Drawing on wealth distributions obtained via the Federal Reserve’s Survey of Consumer Finances (SCF), FHA loans can help address down payment affordability for some borrowers. However, even with an implied 3.5% down payment affordable to 74% of households, only 35% of households have qualifying incomes, due in part to a loan balance that is $72,237 greater  than with a conventional conforming loan for the same house.

This problem is even starker for individuals under 35, who have a median wealth of just $15,200, according to the SCF. Of these younger households, only 23% have at least $87,560 in household wealth, the down payment required to purchase the median home under a conventional loan, or 50% with an FHA loan.

Sources of Savings Complicate Down Payment Affordability

Our analysis is drawn from total wealth, however according to NAR 61% of buyers cite savings as their primary source of down payment funds. The 39% of borrowers drawing on funds from the sale of their primary home, gifts, sales of stock, loans or disbursements from their retirement, and other sources of their down payment complicate the affordability picture.

Retirement accounts are responsible for 36.2% of household wealth while home equity accounts for 27.8%, according to the Census Bureau’s Household Wealth Report released in 2022. First time home buyers and young households, who lack the funding options offered by retirement savings and prior home sales are disproportionately affected by rapid home price appreciation since 2020. The median wealth for individuals under age 35 was $15,200 in 2022, down from $22,000 in 2020, and well below the $93,540 required for a 20% down payment on the median home in 2023.

Pandemic-Era Savings Stalling

During the pandemic, the household savings rate hit an all time high, but fell to 3% in August 2022, rising to 5% in March 2023. This remains well below the 7% observed in 2010 to 2020. If home prices continue to rise faster than incomes and savings, as they did in 2022, fewer households will be able to make larger down payments, as their savings lag further behind. The larger loan balances lead to higher monthly costs, which is already the most constraining factor for most people.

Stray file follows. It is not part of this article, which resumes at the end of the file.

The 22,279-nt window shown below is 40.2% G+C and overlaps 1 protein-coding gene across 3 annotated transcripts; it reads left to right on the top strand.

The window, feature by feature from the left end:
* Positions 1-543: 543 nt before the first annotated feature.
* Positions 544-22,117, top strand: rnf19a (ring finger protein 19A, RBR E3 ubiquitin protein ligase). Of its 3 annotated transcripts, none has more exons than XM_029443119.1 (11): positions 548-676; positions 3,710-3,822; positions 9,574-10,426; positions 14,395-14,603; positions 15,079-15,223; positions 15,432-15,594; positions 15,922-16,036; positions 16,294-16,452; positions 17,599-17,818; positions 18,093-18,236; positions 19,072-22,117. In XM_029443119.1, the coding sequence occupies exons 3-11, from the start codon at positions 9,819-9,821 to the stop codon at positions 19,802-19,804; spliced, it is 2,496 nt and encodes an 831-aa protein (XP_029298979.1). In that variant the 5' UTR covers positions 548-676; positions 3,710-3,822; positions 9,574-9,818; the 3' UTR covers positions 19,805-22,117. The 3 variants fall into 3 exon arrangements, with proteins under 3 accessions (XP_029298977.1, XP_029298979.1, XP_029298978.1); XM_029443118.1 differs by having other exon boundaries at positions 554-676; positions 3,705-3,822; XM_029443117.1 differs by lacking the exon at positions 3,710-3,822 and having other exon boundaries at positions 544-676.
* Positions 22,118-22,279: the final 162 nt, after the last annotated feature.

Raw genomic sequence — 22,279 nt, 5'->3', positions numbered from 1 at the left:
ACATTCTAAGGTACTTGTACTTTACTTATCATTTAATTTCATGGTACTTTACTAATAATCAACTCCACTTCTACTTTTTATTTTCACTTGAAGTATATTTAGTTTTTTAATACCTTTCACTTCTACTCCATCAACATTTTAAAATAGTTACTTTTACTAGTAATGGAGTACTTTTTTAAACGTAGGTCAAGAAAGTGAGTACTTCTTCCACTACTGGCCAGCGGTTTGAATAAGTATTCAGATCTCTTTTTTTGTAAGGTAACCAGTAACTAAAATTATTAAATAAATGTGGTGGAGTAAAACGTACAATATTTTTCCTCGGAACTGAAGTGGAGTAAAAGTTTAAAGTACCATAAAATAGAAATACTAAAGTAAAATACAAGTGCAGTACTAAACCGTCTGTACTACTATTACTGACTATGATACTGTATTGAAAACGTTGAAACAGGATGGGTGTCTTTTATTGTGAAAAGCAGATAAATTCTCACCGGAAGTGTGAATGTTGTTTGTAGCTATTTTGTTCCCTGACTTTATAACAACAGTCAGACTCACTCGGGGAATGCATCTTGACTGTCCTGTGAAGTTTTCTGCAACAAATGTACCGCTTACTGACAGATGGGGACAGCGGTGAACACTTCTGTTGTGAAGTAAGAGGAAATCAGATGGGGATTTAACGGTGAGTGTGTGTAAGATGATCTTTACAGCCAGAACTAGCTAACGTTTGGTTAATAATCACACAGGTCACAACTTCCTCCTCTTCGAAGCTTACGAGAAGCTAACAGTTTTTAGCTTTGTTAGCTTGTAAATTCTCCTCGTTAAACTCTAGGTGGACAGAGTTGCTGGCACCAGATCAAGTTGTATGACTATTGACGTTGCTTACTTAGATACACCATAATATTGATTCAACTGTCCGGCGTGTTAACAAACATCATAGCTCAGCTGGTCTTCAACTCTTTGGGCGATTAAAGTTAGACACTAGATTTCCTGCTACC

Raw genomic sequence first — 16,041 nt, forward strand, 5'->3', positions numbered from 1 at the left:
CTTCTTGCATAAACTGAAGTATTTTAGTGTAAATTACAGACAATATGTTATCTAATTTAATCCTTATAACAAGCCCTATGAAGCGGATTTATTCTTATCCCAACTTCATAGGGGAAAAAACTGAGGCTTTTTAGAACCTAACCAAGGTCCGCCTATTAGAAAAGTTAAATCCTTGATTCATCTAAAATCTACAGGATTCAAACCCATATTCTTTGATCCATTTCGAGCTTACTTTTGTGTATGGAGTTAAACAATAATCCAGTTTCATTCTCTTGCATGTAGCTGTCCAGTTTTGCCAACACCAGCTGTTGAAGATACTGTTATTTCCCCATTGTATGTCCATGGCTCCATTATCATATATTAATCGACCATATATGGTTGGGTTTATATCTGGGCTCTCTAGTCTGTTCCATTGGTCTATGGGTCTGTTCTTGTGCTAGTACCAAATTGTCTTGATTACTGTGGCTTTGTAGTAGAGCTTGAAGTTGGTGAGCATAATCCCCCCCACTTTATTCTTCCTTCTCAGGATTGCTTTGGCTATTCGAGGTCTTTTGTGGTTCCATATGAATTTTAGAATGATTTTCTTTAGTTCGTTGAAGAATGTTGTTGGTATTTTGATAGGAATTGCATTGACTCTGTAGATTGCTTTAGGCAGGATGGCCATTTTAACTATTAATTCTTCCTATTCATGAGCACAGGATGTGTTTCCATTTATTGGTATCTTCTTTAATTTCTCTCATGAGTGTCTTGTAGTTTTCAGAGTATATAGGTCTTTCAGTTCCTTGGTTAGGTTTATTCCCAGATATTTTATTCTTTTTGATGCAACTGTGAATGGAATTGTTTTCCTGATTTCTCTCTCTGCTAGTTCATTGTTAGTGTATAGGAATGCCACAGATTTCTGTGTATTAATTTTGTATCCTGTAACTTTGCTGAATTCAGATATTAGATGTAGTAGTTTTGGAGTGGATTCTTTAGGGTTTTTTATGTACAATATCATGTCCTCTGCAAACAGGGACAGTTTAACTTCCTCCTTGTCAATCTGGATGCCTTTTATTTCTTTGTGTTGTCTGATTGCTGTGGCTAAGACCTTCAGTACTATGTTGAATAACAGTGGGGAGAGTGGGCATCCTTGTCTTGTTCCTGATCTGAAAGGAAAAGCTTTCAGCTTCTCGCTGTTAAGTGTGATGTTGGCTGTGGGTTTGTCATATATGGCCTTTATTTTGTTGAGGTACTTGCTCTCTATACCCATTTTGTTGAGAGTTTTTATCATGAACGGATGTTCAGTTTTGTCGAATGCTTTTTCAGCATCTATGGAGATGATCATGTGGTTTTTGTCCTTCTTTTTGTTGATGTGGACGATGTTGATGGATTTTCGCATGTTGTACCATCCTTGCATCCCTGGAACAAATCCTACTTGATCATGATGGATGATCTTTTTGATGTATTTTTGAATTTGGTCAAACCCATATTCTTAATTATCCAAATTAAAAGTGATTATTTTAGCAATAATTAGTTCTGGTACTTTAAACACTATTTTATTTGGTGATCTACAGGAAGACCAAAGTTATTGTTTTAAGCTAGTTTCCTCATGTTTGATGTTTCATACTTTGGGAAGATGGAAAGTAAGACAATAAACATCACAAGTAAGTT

Recent Improvements and Forecasts

Recent price improvements have brightened the affordability outlook for many borrowers. The nationwide median home price fell from $479,500 to $436,800 in Q1 2023 (8.9%), according to data from the Federal Reserve. This ends a 2.5 year streak of rapid, steady increases. However, we expect ongoing volatility due to the low volume of sales nationwide, which increases the impact of seasonality and regional effects. Some areas of the US that boomed during the pandemic are now contracting, impacting the makeup of transactions, and distorting the view of many competitive, appreciating markets such as the Northeast, Southern California, and the Midwest.

Young borrowers at the peak in 2022, experienced affordability as low as 22% - 34%, depending on their borrowing strategy. As this is a traditional period of family formation, many of these young households need the greater stability offered by homeownership. Sadly, prices at the recent peak shut out ¾ of them.